Antigenic Drift in Influenza A Virus H3N2

By on 6:37 AM

On December 3, the Centers for Disease Control and Prevention (CDC) released a healthcare advisory relating to the circulation of influenza A (H3N2) virus in the nation. 

Between October 1 and November 22, an antigenic difference in the circulating influenza A virus compared to the strain found in the current vaccine was identified. Known as antigenic "drift," this will most likely result in a more severe flu season with the potential for higher morbidity and mortality.

The CDC is advising people who have not received the vaccine to get vaccinated as soon as possible because, despite that coverage for influenza A is diminished, the vaccine still provides protection against circulating influenza strains that have not undergone significant antigenic drift such as influenza A, H1N1 and influenza B viruses.

The CDC is stressing the importance for use of antiviral drugs which are most effective within the first 48 hours of the onset of symptoms, particularly for persons who are considered "high risk."

The 3-pronged approach to preventing outbreaks of influenza include vaccination, use of anti-viral medications particularly in high-risk individuals and basic infection prevention and control principals, including frequent handwashing, respiratory hygiene, cough etiquette (cover your cough) and staying home from work or school when ill.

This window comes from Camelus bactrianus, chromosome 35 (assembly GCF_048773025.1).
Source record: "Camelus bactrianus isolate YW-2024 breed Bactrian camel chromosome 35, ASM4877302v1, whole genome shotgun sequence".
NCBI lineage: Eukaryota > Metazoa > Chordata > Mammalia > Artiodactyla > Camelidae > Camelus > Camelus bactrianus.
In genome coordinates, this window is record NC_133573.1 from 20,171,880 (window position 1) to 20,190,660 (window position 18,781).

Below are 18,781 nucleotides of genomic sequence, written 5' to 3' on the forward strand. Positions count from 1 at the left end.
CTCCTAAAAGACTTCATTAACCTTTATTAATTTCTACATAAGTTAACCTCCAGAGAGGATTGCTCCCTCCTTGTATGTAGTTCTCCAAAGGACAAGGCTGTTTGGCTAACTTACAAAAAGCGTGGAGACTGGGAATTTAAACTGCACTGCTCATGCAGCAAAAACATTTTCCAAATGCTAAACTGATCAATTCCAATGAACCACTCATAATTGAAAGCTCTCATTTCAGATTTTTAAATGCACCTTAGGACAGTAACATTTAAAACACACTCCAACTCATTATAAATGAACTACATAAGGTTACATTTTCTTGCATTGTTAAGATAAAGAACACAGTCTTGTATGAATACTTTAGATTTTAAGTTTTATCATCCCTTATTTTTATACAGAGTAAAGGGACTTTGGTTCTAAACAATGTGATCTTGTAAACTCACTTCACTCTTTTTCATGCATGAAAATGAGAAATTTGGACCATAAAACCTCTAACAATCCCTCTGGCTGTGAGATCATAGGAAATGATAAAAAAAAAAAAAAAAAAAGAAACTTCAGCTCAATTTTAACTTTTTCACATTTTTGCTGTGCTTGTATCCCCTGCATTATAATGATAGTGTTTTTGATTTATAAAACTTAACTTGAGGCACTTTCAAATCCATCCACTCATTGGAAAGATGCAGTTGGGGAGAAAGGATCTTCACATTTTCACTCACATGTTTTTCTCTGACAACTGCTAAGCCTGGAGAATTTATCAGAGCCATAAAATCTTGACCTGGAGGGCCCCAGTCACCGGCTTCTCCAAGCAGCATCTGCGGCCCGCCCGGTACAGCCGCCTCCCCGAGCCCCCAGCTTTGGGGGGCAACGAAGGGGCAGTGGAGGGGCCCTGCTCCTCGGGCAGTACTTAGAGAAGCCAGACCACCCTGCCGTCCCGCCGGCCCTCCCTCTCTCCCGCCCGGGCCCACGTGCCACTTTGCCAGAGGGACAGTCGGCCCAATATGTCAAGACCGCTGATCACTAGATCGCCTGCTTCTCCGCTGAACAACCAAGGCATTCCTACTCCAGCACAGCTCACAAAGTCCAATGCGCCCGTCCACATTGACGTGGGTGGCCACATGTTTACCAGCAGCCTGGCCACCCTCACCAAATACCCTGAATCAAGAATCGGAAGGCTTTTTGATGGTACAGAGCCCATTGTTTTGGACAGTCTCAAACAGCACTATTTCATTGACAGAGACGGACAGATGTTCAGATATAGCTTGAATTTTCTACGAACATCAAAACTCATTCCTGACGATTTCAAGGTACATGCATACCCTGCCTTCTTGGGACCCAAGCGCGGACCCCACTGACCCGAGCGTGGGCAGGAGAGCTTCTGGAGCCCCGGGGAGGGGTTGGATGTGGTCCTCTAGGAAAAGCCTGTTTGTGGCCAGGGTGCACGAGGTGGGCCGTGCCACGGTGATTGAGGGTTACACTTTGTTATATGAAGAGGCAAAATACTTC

Phenelle Segal, RN, CIC, FAPIC

Phenelle Segal, RN, CIC, FAPIC, is the founder and president of Infection Control Consulting Services LLC (ICCS). Phenelle has more than 30 years' experience providing customized comprehensive infection control and prevention services to healthcare facilities nationwide. Her services focus on assisting hospitals, ambulatory surgery centers, dental office and oral surgery practices, doctor's offices, nursing homes and other organizations with implementing and maintaining an infection control program that: complies with The Joint Commission, AAAHC, Centers for Medicaid and Medicare Services (CMS) and other regulatory agencies; respond to situations of noncompliance; and improve the processes for reducing risk.